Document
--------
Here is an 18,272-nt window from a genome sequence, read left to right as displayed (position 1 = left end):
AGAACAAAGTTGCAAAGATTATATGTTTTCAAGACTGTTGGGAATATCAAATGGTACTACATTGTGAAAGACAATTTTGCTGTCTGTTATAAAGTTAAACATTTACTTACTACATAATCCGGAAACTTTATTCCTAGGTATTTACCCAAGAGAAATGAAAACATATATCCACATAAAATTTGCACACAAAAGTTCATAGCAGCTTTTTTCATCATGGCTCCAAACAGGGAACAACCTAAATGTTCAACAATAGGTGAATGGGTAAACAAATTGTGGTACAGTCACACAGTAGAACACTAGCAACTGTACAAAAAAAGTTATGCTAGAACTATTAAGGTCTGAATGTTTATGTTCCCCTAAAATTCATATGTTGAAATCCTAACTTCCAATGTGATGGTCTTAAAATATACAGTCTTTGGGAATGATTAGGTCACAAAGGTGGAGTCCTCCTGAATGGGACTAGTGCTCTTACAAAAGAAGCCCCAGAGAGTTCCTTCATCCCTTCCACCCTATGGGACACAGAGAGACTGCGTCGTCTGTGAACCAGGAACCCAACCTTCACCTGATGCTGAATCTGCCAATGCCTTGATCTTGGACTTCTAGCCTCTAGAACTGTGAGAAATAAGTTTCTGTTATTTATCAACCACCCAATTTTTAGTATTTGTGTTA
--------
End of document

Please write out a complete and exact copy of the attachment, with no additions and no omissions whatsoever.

Here is an 18,272-nt window from a genome sequence, read left to right as displayed (position 1 = left end):
AGAACAAAGTTGCAAAGATTATATGTTTTCAAGACTGTTGGGAATATCAAATGGTACTACATTGTGAAAGACAATTTTGCTGTCTGTTATAAAGTTAAACATTTACTTACTACATAATCCGGAAACTTTATTCCTAGGTATTTACCCAAGAGAAATGAAAACATATATCCACATAAAATTTGCACACAAAAGTTCATAGCAGCTTTTTTCATCATGGCTCCAAACAGGGAACAACCTAAATGTTCAACAATAGGTGAATGGGTAAACAAATTGTGGTACAGTCACACAGTAGAACACTAGCAACTGTACAAAAAAAGTTATGCTAGAACTATTAAGGTCTGAATGTTTATGTTCCCCTAAAATTCATATGTTGAAATCCTAACTTCCAATGTGATGGTCTTAAAATATACAGTCTTTGGGAATGATTAGGTCACAAAGGTGGAGTCCTCCTGAATGGGACTAGTGCTCTTACAAAAGAAGCCCCAGAGAGTTCCTTCATCCCTTCCACCCTATGGGACACAGAGAGACTGCGTCGTCTGTGAACCAGGAACCCAACCTTCACCTGATGCTGAATCTGCCAATGCCTTGATCTTGGACTTCTAGCCTCTAGAACTGTGAGAAATAAGTTTCTGTTATTTATCAACCACCCAATTTTTAGTATTTGTGTTA